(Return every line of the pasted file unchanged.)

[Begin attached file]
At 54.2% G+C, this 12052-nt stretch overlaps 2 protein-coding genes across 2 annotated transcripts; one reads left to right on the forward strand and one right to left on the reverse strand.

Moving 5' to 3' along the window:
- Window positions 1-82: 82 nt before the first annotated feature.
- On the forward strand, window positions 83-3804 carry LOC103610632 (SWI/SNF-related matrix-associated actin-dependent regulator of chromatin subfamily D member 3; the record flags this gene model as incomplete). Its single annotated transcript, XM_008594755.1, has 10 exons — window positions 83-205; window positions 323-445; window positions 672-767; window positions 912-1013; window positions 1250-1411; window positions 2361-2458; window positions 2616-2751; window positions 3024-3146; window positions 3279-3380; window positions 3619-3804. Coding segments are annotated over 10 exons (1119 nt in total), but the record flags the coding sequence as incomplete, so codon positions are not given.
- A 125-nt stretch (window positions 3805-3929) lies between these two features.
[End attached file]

At 54.2% G+C, this 12052-nt stretch overlaps 2 protein-coding genes across 2 annotated transcripts; one reads left to right on the forward strand and one right to left on the reverse strand.

Moving 5' to 3' along the window:
- Window positions 1-82: 82 nt before the first annotated feature.
- On the forward strand, window positions 83-3804 carry LOC103610632 (SWI/SNF-related matrix-associated actin-dependent regulator of chromatin subfamily D member 3; the record flags this gene model as incomplete). Its single annotated transcript, XM_008594755.1, has 10 exons — window positions 83-205; window positions 323-445; window positions 672-767; window positions 912-1013; window positions 1250-1411; window positions 2361-2458; window positions 2616-2751; window positions 3024-3146; window positions 3279-3380; window positions 3619-3804. Coding segments are annotated over 10 exons (1119 nt in total), but the record flags the coding sequence as incomplete, so codon positions are not given.
- A 125-nt stretch (window positions 3805-3929) lies between these two features.